Traditionally, Wangala is the biggest festival of the Garo community. Wangala is a post harvest festival, when the Garos give thanks to Misi Saljong (also known as Pattigipa Ra∙rongipa), the sun god, for blessing the people with a rich harvest. It is celebrated for two to three days - or up to a week - by two or three collaborating villages across the season (from September to December), with different villages setting different dates for the occasion. With the advent of Christianity, Wangala is only celebrated as token attempt to conserve and promote the ancient heritage of the Garo tribe and to exhibit the culture and tradition of the region. True traditional styles of celebrating Wangala can still be found in a few remote "Songsarek" (animistic) villages.
The 100 Drum Wangala Festival, the modern day variant is a convergence of multiple festivals on one single stage held on the first week of November. Celebrated for the first time ever in December of 1976, it has slowly gained popularity and attracts hundreds of tourists every year. The 100 Drums Wangala Featival is held for 3 days at Asanang in West Garo Hills, where performers (not necessarily Songsarek) are invited from all over Garo Hills, and even from far off places such as Karbi Anglong, Tripura, Nagaland and Bangladesh which have sizeable pockets of Garo inhabitants.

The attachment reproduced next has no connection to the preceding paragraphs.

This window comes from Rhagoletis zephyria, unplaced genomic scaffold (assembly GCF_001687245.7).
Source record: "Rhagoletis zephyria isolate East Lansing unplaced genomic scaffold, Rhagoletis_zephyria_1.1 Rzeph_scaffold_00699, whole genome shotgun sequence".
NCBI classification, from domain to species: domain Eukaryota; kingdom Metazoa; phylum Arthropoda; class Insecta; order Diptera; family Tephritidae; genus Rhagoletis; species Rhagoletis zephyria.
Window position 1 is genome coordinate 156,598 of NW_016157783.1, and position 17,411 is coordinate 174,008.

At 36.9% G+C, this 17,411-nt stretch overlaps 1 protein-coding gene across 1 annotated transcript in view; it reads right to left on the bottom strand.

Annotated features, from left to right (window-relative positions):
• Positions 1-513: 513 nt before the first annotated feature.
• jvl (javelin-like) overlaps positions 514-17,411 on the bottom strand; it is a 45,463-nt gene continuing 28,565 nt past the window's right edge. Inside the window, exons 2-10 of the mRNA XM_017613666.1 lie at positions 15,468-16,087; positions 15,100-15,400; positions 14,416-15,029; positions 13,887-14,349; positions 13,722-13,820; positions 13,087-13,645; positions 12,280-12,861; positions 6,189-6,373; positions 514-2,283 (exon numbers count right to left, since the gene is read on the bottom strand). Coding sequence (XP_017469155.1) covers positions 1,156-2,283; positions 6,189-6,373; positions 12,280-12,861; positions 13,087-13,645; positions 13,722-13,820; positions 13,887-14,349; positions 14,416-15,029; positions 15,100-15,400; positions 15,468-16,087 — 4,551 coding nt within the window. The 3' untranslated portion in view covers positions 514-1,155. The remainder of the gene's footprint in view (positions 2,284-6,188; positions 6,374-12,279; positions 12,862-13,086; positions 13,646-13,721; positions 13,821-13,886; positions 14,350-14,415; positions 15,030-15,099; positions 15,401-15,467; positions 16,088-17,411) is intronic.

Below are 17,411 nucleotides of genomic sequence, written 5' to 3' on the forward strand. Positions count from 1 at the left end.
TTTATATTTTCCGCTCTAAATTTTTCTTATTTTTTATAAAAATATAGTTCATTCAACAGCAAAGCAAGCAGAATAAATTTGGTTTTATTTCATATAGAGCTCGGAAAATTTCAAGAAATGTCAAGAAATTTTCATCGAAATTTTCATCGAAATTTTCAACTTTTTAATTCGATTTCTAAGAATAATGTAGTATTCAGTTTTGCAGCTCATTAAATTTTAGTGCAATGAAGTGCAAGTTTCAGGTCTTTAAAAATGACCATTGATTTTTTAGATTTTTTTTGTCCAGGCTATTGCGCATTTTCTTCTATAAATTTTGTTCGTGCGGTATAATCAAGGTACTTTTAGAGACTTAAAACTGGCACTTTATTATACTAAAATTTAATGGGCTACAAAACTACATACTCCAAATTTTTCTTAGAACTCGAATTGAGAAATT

Garo Hills being predominantly Christian, Chritian festivals like Christmas and Easter are celebrated in a big way. Christmas in Garo Hills is unique experience, the festivities starting from as early as the first week of December and through to the first week of January, when young and old gather in groups to perform Song Kristan and the entire region dons a festive look with light decorations. Participants in Song Kristan sing Garo Christmas songs and dance alongside to the beat of drums, with the celebrations reaching the euphoric high on Chritmas Day and New Year's Day with multiple villages converging togther.